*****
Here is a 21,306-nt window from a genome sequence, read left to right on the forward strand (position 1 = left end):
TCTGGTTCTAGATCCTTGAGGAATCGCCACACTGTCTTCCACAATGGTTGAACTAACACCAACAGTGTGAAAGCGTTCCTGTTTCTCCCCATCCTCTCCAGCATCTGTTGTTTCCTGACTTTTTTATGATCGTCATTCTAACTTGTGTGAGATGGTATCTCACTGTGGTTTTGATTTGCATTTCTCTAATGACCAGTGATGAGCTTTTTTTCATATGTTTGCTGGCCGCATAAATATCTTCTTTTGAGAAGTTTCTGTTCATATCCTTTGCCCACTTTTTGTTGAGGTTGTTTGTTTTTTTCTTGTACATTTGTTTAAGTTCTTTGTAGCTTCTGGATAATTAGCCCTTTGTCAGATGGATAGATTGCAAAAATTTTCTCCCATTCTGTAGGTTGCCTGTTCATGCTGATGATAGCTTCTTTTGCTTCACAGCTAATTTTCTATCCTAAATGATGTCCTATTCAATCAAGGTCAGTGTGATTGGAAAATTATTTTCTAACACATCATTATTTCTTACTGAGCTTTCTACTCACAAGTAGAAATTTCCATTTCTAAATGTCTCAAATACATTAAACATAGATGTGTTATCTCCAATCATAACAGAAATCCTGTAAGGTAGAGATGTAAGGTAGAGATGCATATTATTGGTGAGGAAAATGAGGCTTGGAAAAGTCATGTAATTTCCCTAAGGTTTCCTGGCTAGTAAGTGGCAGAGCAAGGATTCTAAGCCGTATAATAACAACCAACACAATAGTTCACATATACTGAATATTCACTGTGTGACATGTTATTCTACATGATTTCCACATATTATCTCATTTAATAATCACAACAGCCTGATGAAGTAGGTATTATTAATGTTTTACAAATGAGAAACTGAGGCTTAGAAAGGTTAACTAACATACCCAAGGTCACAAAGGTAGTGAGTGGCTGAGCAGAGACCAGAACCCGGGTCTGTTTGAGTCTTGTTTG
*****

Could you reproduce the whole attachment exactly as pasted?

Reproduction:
Here is a 21,306-nt window from a genome sequence, read left to right on the forward strand (position 1 = left end):
TCTGGTTCTAGATCCTTGAGGAATCGCCACACTGTCTTCCACAATGGTTGAACTAACACCAACAGTGTGAAAGCGTTCCTGTTTCTCCCCATCCTCTCCAGCATCTGTTGTTTCCTGACTTTTTTATGATCGTCATTCTAACTTGTGTGAGATGGTATCTCACTGTGGTTTTGATTTGCATTTCTCTAATGACCAGTGATGAGCTTTTTTTCATATGTTTGCTGGCCGCATAAATATCTTCTTTTGAGAAGTTTCTGTTCATATCCTTTGCCCACTTTTTGTTGAGGTTGTTTGTTTTTTTCTTGTACATTTGTTTAAGTTCTTTGTAGCTTCTGGATAATTAGCCCTTTGTCAGATGGATAGATTGCAAAAATTTTCTCCCATTCTGTAGGTTGCCTGTTCATGCTGATGATAGCTTCTTTTGCTTCACAGCTAATTTTCTATCCTAAATGATGTCCTATTCAATCAAGGTCAGTGTGATTGGAAAATTATTTTCTAACACATCATTATTTCTTACTGAGCTTTCTACTCACAAGTAGAAATTTCCATTTCTAAATGTCTCAAATACATTAAACATAGATGTGTTATCTCCAATCATAACAGAAATCCTGTAAGGTAGAGATGTAAGGTAGAGATGCATATTATTGGTGAGGAAAATGAGGCTTGGAAAAGTCATGTAATTTCCCTAAGGTTTCCTGGCTAGTAAGTGGCAGAGCAAGGATTCTAAGCCGTATAATAACAACCAACACAATAGTTCACATATACTGAATATTCACTGTGTGACATGTTATTCTACATGATTTCCACATATTATCTCATTTAATAATCACAACAGCCTGATGAAGTAGGTATTATTAATGTTTTACAAATGAGAAACTGAGGCTTAGAAAGGTTAACTAACATACCCAAGGTCACAAAGGTAGTGAGTGGCTGAGCAGAGACCAGAACCCGGGTCTGTTTGAGTCTTGTTTG